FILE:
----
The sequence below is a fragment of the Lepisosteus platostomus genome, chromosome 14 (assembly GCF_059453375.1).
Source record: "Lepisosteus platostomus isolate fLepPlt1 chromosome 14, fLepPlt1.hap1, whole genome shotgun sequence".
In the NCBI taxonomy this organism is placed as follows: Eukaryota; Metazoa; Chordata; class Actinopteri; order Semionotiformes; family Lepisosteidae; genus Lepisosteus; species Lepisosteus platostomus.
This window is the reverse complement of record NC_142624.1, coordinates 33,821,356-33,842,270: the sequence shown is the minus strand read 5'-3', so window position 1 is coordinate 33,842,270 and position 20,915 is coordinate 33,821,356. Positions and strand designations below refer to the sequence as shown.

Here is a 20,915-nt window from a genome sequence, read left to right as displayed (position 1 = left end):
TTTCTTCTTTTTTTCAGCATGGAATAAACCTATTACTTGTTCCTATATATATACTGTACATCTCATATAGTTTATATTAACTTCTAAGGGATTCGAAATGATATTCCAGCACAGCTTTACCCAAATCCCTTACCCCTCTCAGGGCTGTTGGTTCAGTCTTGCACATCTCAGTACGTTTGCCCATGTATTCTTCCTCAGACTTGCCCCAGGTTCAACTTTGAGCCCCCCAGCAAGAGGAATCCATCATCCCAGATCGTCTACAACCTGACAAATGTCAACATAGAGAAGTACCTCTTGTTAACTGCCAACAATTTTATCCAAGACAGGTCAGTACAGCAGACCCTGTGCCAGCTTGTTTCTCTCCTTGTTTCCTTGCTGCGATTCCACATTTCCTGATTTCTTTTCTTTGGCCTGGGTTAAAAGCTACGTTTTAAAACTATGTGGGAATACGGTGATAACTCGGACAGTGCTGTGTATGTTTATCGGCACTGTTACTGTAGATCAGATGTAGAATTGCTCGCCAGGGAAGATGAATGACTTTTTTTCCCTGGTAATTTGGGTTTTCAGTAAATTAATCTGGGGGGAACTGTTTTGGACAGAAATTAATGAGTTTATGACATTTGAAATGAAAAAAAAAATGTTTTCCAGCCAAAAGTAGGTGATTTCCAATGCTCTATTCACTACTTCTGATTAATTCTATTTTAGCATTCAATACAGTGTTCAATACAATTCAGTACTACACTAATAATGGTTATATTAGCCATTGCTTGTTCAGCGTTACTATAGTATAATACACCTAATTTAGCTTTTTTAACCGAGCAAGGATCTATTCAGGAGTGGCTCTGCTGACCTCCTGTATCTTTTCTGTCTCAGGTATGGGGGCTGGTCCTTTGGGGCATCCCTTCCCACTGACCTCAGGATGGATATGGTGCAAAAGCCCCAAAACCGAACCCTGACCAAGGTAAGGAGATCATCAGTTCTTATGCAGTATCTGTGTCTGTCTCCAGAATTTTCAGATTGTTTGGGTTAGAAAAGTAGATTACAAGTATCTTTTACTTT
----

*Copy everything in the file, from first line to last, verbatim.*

The sequence below is a fragment of the Lepisosteus platostomus genome, chromosome 14 (assembly GCF_059453375.1).
Source record: "Lepisosteus platostomus isolate fLepPlt1 chromosome 14, fLepPlt1.hap1, whole genome shotgun sequence".
In the NCBI taxonomy this organism is placed as follows: Eukaryota; Metazoa; Chordata; class Actinopteri; order Semionotiformes; family Lepisosteidae; genus Lepisosteus; species Lepisosteus platostomus.
This window is the reverse complement of record NC_142624.1, coordinates 33,821,356-33,842,270: the sequence shown is the minus strand read 5'-3', so window position 1 is coordinate 33,842,270 and position 20,915 is coordinate 33,821,356. Positions and strand designations below refer to the sequence as shown.

Here is a 20,915-nt window from a genome sequence, read left to right as displayed (position 1 = left end):
TTTCTTCTTTTTTTCAGCATGGAATAAACCTATTACTTGTTCCTATATATATACTGTACATCTCATATAGTTTATATTAACTTCTAAGGGATTCGAAATGATATTCCAGCACAGCTTTACCCAAATCCCTTACCCCTCTCAGGGCTGTTGGTTCAGTCTTGCACATCTCAGTACGTTTGCCCATGTATTCTTCCTCAGACTTGCCCCAGGTTCAACTTTGAGCCCCCCAGCAAGAGGAATCCATCATCCCAGATCGTCTACAACCTGACAAATGTCAACATAGAGAAGTACCTCTTGTTAACTGCCAACAATTTTATCCAAGACAGGTCAGTACAGCAGACCCTGTGCCAGCTTGTTTCTCTCCTTGTTTCCTTGCTGCGATTCCACATTTCCTGATTTCTTTTCTTTGGCCTGGGTTAAAAGCTACGTTTTAAAACTATGTGGGAATACGGTGATAACTCGGACAGTGCTGTGTATGTTTATCGGCACTGTTACTGTAGATCAGATGTAGAATTGCTCGCCAGGGAAGATGAATGACTTTTTTTCCCTGGTAATTTGGGTTTTCAGTAAATTAATCTGGGGGGAACTGTTTTGGACAGAAATTAATGAGTTTATGACATTTGAAATGAAAAAAAAAATGTTTTCCAGCCAAAAGTAGGTGATTTCCAATGCTCTATTCACTACTTCTGATTAATTCTATTTTAGCATTCAATACAGTGTTCAATACAATTCAGTACTACACTAATAATGGTTATATTAGCCATTGCTTGTTCAGCGTTACTATAGTATAATACACCTAATTTAGCTTTTTTAACCGAGCAAGGATCTATTCAGGAGTGGCTCTGCTGACCTCCTGTATCTTTTCTGTCTCAGGTATGGGGGCTGGTCCTTTGGGGCATCCCTTCCCACTGACCTCAGGATGGATATGGTGCAAAAGCCCCAAAACCGAACCCTGACCAAGGTAAGGAGATCATCAGTTCTTATGCAGTATCTGTGTCTGTCTCCAGAATTTTCAGATTGTTTGGGTTAGAAAAGTAGATTACAAGTATCTTTTACTTT